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MDCH Announces Interactive Website for Parents of New Teen Drivers

Contact: Angela Minicuci (517) 241-2112

For Immediate Release September 1, 1011

LANSING - It makes any parent nervous when their teen begins the process of driving independently. Driving is a complicated task, and it takes several years for a person to gain experience to become a safe driver. The Michigan Department of Community Health (MDCH) and the University of Michigan Transportation Research Institute (UMTRI) have partnered to develop a free, interactive web resource called "Checkpoints" (www.saferdrivingforteens.org) to help parents set and reinforce limits on high risk driving conditions for new teen drivers.

"I encourage all Michigan parents to visit the website (www.saferdrivingforteens.org) to learn more about teen driving safety and to register to use the free interactive driving agreement," said MDCH Director Olga Dazzo. "As more parents use this evidence-based, cost effective strategy, we can improve teen driving safety in Michigan."

The Checkpoints web-based program is funded by the Centers for Disease Control and Prevention's (CDC) National Center for Injury Prevention and Control. The CDC has identified prevention of motor vehicle crashes as a "Winnable Battle" because there are proven strategies, such as parent involvement, seat belt use and graduated driving licensing, that have a large-scale impact in preventing injuries. According to MDCH Director Olga Dazzo, prevention of motor vehicle injuries and deaths is also one of the benchmarks for public safety on the Governor's MiDashboard.

"Motor vehicle crashes kill more teens than any other cause," said C. Raymond Bingham, a research professor who heads up UMTRI's Young Driver Behavior and Injury Prevention Group. "The main reason driving is more dangerous for teens, is that they are young and not experienced at driving unsupervised. Becoming a safe driver takes years of experience."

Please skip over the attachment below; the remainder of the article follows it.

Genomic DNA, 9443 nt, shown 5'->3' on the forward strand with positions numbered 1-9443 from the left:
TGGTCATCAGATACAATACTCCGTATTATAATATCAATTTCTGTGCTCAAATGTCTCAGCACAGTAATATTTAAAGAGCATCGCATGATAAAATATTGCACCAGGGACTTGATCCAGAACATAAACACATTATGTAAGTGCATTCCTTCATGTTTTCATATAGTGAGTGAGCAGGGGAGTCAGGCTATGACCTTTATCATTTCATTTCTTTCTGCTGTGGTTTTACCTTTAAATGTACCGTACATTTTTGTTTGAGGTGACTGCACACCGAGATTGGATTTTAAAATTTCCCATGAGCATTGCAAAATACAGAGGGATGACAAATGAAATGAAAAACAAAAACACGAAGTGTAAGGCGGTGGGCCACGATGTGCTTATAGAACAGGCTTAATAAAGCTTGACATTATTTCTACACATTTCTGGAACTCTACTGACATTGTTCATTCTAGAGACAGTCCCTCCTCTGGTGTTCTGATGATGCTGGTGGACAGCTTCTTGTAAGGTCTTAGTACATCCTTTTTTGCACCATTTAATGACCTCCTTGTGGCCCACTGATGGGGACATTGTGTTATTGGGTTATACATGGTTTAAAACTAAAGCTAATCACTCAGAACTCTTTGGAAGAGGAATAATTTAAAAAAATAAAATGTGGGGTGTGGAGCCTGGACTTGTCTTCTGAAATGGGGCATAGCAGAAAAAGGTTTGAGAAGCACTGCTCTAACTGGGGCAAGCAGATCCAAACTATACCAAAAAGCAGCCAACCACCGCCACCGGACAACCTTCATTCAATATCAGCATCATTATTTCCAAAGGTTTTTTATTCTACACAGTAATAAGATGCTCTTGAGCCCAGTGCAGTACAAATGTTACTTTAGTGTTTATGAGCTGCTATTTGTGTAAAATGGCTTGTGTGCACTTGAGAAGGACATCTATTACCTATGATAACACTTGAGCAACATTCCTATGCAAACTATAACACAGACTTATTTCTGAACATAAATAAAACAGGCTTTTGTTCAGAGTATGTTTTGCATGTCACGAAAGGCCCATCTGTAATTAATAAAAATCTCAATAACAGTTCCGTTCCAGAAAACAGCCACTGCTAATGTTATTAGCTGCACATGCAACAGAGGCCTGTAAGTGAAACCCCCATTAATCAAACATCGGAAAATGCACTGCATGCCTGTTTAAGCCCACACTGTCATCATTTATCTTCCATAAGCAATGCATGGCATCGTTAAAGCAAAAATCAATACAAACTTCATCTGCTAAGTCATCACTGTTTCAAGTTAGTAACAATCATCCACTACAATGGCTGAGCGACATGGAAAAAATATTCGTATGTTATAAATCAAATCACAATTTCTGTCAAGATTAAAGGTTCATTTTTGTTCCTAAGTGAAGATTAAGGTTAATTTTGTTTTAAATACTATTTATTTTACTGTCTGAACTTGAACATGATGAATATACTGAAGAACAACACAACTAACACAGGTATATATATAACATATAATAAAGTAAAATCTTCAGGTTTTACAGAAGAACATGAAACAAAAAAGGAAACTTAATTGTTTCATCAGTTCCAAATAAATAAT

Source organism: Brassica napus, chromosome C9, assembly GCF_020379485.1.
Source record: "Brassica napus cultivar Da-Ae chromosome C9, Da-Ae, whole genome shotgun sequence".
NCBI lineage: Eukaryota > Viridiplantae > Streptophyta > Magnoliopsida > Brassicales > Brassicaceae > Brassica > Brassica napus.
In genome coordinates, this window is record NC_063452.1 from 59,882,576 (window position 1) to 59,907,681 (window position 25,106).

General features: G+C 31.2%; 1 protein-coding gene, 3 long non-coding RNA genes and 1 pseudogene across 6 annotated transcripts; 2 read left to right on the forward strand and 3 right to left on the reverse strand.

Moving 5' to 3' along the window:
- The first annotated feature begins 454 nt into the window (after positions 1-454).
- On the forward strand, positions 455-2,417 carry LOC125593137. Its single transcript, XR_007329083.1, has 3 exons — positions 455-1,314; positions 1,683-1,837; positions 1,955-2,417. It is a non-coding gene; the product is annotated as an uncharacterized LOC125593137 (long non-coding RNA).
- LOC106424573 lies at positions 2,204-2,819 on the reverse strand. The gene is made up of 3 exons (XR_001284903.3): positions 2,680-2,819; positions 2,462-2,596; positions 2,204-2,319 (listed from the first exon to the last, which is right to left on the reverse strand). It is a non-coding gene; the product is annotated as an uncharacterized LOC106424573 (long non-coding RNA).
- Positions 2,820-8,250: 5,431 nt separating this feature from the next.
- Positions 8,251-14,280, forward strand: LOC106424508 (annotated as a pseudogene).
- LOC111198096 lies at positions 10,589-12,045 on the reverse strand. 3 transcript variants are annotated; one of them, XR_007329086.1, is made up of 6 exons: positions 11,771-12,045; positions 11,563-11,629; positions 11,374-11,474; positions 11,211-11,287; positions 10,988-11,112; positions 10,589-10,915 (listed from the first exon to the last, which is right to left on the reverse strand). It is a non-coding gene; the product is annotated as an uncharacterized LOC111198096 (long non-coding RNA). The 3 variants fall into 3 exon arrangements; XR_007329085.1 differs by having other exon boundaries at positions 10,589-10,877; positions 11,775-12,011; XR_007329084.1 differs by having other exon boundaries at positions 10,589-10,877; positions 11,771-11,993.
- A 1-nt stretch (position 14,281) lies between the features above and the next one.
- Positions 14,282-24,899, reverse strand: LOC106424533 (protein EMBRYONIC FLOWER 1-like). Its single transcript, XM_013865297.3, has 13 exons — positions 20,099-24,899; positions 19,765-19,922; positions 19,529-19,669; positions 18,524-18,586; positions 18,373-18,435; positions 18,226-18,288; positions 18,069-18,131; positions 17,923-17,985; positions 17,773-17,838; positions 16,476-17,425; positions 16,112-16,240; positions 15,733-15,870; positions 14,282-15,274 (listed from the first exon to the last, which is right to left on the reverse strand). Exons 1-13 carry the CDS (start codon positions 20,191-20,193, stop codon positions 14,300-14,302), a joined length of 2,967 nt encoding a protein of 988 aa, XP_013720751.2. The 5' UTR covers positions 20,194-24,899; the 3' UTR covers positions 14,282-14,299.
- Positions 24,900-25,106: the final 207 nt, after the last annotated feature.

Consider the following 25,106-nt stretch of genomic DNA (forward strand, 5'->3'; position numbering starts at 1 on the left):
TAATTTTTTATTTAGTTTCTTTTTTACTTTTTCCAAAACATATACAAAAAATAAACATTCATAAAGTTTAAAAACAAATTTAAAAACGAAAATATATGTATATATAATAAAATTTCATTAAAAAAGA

Bingham further said, "Many parents struggle with wanting to let their teens start driving unsupervised and knowing how to keep their teens as safe as possible when they are not in the vehicle with them. By being actively involved in their teen's driving, parents help increase their safety. Checkpoints helps parents stay involved in ways that reduce teen's chances of crashing."

The centerpiece of the Checkpoints program is a Parent-Teen Driving Agreement that facilitates clear rule-setting on driving privileges during the first year of independent driving for situations such as driving at night, with passengers, on high-speed roads and in inclement weather. The agreement also allows parents to establish rules for teens to follow in all driving situations, such as:

  • Never play around with passengers, talk on a cell phone, mess with the radio or do anything else distracting.
  • Always call home if for any reason it is not safe to drive or ride with someone else.
  • Always wear a safety belt and require all passengers to wear safety belts.
  • Never drive after taking any drugs/alcohol or ride with a driver who has taken drugs/alcohol.

The agreement also allows families to establish common rules for parents, such as:

  • Provide a safe ride home when asked (no questions at that time).
  • Consider necessary exceptions to the driving privileges.
  • Point out and discuss safe and dangerous driving situations and practices.
  • Be a good role model behind the wheel.

The Checkpoints program, created by Bruce Simons-Morton of the National Institutes of Health, has been evaluated in several research studies. Parents and teens in several states, including Michigan, have tested the Checkpoints Parent-Teen driving agreement and results have been positive, with teens reporting less risky driving behaviors and fewer tickets. Checkpoints also enhances communication between parents and teens around safer driving behavior.

Protect your teen by creating a Parent-Teen Driving Agreement today at www.saferdrivingforteens.org

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